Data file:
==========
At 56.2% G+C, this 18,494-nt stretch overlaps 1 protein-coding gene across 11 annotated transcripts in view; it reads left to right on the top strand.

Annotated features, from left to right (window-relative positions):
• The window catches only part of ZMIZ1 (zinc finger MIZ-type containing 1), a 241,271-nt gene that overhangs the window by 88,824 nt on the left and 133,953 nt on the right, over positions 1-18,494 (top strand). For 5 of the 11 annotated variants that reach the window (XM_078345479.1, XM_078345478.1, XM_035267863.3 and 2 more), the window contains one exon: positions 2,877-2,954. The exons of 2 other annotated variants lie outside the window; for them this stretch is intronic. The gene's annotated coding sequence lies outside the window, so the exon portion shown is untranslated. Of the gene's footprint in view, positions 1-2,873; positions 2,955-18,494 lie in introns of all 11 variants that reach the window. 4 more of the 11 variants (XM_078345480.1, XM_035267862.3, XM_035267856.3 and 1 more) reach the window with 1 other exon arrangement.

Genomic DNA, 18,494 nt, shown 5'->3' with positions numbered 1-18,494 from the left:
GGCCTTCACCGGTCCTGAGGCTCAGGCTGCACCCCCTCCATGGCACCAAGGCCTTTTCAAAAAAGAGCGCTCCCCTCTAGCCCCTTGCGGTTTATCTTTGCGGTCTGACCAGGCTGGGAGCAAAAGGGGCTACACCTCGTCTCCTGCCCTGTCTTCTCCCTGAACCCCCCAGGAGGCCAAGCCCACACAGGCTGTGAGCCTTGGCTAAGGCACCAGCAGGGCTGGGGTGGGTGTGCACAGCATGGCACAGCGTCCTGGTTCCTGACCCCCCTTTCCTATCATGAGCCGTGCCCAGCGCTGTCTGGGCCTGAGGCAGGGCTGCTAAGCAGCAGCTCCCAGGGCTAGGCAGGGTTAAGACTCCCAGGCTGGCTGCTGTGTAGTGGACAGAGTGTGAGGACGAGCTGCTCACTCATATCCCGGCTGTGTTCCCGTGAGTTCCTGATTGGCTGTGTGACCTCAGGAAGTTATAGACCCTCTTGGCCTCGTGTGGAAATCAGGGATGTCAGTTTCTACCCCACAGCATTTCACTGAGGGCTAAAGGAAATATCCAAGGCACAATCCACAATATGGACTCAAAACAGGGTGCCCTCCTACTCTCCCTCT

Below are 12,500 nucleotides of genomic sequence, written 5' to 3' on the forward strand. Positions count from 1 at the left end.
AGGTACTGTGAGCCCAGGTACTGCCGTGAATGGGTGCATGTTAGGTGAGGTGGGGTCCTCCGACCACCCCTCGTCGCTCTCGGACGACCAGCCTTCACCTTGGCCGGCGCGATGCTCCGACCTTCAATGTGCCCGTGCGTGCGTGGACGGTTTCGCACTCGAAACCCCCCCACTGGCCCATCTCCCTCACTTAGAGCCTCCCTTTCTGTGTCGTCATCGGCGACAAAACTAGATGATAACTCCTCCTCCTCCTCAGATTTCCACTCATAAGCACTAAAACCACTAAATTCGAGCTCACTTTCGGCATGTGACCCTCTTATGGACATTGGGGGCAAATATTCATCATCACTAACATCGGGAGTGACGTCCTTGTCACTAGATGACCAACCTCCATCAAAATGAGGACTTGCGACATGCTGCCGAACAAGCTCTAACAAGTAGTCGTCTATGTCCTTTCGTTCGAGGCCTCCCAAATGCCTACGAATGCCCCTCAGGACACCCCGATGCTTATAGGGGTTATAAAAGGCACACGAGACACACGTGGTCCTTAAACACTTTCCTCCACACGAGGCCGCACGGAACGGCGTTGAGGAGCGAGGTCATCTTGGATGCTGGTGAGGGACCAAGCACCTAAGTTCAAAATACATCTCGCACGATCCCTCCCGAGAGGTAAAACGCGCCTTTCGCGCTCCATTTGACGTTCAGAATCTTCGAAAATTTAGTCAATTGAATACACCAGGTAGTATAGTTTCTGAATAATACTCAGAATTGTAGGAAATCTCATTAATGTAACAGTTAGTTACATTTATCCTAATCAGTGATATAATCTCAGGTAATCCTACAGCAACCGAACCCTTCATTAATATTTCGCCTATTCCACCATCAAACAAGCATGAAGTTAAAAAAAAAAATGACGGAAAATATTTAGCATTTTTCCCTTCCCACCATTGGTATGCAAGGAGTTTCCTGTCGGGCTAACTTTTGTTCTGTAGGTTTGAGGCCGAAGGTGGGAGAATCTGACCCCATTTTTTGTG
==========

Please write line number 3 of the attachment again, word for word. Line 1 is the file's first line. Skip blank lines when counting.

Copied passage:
• The window catches only part of ZMIZ1 (zinc finger MIZ-type containing 1), a 241,271-nt gene that overhangs the window by 88,824 nt on the left and 133,953 nt on the right, over positions 1-18,494 (top strand). For 5 of the 11 annotated variants that reach the window (XM_078345479.1, XM_078345478.1, XM_035267863.3 and 2 more), the window contains one exon: positions 2,877-2,954. The exons of 2 other annotated variants lie outside the window; for them this stretch is intronic. The gene's annotated coding sequence lies outside the window, so the exon portion shown is untranslated. Of the gene's footprint in view, positions 1-2,873; positions 2,955-18,494 lie in introns of all 11 variants that reach the window. 4 more of the 11 variants (XM_078345480.1, XM_035267862.3, XM_035267856.3 and 1 more) reach the window with 1 other exon arrangement.